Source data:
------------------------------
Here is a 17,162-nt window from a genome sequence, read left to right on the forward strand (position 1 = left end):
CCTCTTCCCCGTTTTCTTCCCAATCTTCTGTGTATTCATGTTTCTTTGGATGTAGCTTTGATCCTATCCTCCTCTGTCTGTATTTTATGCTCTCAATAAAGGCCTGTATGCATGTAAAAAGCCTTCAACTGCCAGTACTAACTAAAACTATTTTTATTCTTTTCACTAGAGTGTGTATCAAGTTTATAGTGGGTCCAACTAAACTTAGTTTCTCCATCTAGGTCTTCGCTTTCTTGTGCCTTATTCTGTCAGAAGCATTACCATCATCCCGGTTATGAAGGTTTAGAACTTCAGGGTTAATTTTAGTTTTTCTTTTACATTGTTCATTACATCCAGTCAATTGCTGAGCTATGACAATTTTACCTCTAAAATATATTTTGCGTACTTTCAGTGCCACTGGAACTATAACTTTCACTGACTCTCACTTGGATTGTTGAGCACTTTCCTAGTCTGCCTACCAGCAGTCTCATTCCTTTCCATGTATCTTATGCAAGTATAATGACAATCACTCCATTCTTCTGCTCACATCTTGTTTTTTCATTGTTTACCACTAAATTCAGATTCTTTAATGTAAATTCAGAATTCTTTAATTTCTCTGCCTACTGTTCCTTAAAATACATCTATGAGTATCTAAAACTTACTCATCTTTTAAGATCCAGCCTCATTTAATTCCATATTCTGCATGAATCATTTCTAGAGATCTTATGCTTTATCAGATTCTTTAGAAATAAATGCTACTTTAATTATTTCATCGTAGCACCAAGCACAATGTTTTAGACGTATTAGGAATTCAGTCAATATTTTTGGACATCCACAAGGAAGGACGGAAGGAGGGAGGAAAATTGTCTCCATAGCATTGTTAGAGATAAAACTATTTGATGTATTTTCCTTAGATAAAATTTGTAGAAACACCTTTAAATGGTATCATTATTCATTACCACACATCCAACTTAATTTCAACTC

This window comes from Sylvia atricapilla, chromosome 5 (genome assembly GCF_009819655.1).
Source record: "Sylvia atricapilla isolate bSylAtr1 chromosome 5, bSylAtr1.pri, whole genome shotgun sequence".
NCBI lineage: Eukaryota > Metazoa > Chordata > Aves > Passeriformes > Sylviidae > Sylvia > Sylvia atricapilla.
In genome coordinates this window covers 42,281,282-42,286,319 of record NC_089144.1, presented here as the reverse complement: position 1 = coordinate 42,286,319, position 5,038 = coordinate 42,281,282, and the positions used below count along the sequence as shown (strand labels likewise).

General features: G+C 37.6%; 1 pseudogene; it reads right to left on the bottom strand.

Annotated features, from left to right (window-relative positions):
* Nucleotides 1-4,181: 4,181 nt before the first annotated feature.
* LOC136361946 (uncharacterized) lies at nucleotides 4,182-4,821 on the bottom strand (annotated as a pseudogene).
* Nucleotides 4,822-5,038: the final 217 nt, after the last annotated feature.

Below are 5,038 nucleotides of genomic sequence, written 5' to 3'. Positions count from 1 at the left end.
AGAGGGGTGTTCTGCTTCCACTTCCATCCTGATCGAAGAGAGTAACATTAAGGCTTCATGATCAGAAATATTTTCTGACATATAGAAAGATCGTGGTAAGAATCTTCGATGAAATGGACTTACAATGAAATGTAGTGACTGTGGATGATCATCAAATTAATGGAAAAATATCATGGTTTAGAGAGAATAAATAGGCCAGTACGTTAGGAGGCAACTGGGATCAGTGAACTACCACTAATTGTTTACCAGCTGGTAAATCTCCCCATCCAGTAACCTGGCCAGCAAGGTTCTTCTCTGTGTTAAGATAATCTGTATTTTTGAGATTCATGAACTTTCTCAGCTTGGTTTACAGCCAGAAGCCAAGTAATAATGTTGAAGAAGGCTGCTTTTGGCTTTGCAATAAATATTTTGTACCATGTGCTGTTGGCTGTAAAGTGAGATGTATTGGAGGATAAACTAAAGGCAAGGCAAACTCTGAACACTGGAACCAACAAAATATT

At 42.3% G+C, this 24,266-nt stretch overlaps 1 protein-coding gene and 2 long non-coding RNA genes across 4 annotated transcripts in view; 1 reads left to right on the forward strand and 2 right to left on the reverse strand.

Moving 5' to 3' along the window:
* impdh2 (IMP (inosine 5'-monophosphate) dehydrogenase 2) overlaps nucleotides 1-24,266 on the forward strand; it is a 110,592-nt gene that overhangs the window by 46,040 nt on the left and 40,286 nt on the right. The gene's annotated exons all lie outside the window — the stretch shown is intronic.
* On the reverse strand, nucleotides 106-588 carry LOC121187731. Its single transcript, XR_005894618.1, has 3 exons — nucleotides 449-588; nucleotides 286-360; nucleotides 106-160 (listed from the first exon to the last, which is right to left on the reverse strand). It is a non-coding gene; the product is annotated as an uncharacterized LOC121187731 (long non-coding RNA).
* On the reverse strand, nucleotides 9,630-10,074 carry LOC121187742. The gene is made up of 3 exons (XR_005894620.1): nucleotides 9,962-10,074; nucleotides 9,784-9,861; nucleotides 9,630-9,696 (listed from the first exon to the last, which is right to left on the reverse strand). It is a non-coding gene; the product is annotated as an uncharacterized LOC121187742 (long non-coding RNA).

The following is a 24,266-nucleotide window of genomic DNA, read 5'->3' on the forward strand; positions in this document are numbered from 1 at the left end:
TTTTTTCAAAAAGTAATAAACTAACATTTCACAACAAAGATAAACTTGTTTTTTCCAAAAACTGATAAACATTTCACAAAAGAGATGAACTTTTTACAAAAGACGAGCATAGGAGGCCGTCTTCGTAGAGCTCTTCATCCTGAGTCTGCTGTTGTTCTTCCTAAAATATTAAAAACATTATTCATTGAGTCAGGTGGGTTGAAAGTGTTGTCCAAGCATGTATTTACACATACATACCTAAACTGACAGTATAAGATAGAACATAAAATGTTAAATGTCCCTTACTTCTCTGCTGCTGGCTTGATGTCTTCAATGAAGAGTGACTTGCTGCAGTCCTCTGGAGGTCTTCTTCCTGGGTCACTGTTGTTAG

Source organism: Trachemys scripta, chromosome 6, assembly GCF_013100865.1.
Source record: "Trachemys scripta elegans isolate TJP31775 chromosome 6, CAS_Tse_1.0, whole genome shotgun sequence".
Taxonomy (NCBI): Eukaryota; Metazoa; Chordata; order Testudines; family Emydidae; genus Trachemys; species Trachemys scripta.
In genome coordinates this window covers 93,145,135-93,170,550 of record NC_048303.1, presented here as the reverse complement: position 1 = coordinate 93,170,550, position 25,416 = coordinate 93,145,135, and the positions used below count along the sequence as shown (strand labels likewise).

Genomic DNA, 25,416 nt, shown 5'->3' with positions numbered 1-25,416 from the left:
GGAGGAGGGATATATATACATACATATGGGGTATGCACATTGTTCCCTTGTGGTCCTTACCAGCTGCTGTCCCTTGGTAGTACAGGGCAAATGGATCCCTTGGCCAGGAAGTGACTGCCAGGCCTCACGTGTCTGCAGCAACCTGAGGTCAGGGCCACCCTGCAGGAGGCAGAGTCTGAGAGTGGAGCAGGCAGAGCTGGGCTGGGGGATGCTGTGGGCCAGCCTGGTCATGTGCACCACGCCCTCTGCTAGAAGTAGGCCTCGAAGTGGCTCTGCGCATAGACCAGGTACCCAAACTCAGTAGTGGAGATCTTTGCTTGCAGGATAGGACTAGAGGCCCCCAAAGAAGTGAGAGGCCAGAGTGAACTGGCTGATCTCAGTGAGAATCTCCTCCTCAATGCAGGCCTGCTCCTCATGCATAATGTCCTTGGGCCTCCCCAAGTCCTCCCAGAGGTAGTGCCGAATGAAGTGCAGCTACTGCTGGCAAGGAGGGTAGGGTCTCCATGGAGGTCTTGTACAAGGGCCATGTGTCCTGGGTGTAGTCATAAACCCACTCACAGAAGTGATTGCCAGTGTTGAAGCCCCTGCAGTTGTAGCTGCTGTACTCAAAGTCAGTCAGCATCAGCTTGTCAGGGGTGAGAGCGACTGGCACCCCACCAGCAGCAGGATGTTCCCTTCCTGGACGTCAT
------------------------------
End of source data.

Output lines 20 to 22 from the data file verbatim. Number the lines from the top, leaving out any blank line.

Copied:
TTTTTTCAAAAAGTAATAAACTAACATTTCACAACAAAGATAAACTTGTTTTTTCCAAAAACTGATAAACATTTCACAAAAGAGATGAACTTTTTACAAAAGACGAGCATAGGAGGCCGTCTTCGTAGAGCTCTTCATCCTGAGTCTGCTGTTGTTCTTCCTAAAATATTAAAAACATTATTCATTGAGTCAGGTGGGTTGAAAGTGTTGTCCAAGCATGTATTTACACATACATACCTAAACTGACAGTATAAGATAGAACATAAAATGTTAAATGTCCCTTACTTCTCTGCTGCTGGCTTGATGTCTTCAATGAAGAGTGACTTGCTGCAGTCCTCTGGAGGTCTTCTTCCTGGGTCACTGTTGTTAG

Source organism: Trachemys scripta, chromosome 6, assembly GCF_013100865.1.
Source record: "Trachemys scripta elegans isolate TJP31775 chromosome 6, CAS_Tse_1.0, whole genome shotgun sequence".